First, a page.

Written by Shawn Candela for Avima.com

Surgery to help with a deviated septum can take two forms. The most common method of repairing a deviated septum is through septoplasty, which involves the realignment of the nasal septum. The other possibility is a combination of septoplasty and rhinoplasty (commonly referred to as a “nose job”), which entails the reshaping the bone and cartilage of the nose.

Septoplasty

The goal of a septoplasty procedure is to relieve the nasal obstruction caused when the nasal septum becomes misaligned or malformed, blocking the clear passage of air through one or both nostrils. The operation involves the removal of the mucosa, or lining, of the cartilage and bone in the nose. The surgeon is then able to realign, reshape and even trim the cartilage and bone if necessary to restore the normal flow of air through the nostrils. The surgeon then replaces the mucosa, and the operation is complete.

In the majority of cases, a septoplasty operation successfully relieves the nasal congestion and other issues caused by a deviated septum by restoring the nasal septum to its normal position or shape. However, a second procedure is not uncommon because of the tendency of the nasal cartilage to try to return to its former position.

It is also important to note that while septoplasty can fix a deviated septum, it will take anywhere from a few weeks to a year to fully recover from the surgery. Patients will go home with either splints or cotton in their nose to help keep the changes in place and prevent bleeding, and they can expect to be on pain medication for the first few weeks as the site heals. Normal breathing often returns quite quickly, but it is not unusual for the cartilage to require up to a year to completely repair itself.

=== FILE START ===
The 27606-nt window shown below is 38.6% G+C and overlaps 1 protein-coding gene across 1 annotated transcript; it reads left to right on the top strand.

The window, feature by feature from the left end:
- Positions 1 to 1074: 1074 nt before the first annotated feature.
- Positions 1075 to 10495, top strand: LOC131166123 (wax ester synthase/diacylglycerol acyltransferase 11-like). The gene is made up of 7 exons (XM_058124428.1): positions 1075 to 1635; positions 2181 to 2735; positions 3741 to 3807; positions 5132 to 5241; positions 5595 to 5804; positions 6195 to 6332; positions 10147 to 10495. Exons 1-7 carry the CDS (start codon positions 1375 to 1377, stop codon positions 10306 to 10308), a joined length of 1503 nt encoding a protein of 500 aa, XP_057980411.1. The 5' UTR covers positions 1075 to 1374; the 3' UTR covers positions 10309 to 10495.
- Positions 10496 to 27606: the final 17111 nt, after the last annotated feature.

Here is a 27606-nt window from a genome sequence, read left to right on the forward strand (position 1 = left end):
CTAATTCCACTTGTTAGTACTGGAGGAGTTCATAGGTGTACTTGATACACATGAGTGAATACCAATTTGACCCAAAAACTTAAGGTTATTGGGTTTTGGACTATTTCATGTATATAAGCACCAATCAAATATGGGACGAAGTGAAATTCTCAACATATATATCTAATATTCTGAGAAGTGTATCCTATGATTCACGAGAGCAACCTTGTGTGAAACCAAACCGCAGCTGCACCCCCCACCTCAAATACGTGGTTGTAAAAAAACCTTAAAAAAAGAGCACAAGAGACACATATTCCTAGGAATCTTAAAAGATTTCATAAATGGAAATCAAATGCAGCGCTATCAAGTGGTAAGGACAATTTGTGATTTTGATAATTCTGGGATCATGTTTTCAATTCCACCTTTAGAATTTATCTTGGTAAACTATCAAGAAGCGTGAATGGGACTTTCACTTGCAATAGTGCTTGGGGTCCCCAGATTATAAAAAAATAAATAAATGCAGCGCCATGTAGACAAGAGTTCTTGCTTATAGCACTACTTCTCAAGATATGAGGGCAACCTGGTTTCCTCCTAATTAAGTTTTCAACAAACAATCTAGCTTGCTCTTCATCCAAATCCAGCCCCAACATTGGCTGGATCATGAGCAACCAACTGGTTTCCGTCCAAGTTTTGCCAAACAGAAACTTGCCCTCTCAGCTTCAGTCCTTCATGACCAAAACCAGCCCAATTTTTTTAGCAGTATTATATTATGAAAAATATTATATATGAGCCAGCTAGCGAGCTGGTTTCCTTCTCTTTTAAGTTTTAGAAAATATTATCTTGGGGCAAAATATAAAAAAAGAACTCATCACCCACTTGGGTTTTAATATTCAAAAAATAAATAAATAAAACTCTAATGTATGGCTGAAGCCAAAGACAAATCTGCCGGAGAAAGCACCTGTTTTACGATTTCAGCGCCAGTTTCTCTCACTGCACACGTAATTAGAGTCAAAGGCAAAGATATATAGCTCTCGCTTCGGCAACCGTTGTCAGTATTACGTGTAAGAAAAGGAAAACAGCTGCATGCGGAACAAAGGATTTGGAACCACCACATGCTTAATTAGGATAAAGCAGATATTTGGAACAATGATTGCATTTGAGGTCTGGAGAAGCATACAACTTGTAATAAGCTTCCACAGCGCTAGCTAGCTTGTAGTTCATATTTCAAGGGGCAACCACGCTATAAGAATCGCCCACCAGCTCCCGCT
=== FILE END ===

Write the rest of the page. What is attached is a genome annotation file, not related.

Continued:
Septoplasty and Rhinoplasty

Although septoplasty is the normal medical procedure undertaken to correct a deviated septum, it is sometimes combined with the cosmetic reshaping and/or resizing of the bones and cartilage of the nose known as rhinoplasty. This combined procedure is commonly referred to as septorhinoplasty and can be beneficial to patients by addressing both the breathing problems and the aesthetic issues involved with a deviated septum.

In rhinoplasty, a cosmetic surgeon strives to achieve symmetry of a patient’s face by altering either the shape or size of his nose, or both. The surgeon does this by making incisions inside the nostrils to allow for the separation of the soft tissues of the nose from the bone and cartilage. He then adjusts the bone and cartilage as needed to create a more symmetrical look to the patient’s face.

Rhinoplasty is not a necessary part of repairing a deviated septum, but it can enhance a patient’s appearance without adding any additional recovery time to the septoplasty operation.

Conclusion

Septoplasty is one of the most common head and neck procedures undertaken in the United States, and it has a very high success rate. It is also typically done on an outpatient basis under general anesthesia, with a completion time of less than two hours.

In a majority of cases, septoplasty surgery will eliminate many common symptoms of a deviated septum. It will restore the free flow of air through both nostrils; eliminate frequent nosebleeds, sinus infections, facial pain, postnasal drip, and headaches; and allow the patient to regain a full night’s sleep without frequently waking up because of breathing issues.

For some people with a deviated septum, an additional rhinoplasty procedure is beneficial for aesthetic reasons, sometimes by restoring original symmetry to one’s face and sometimes by achieving it for the first time through structural changes to the bones and cartilage of the nose.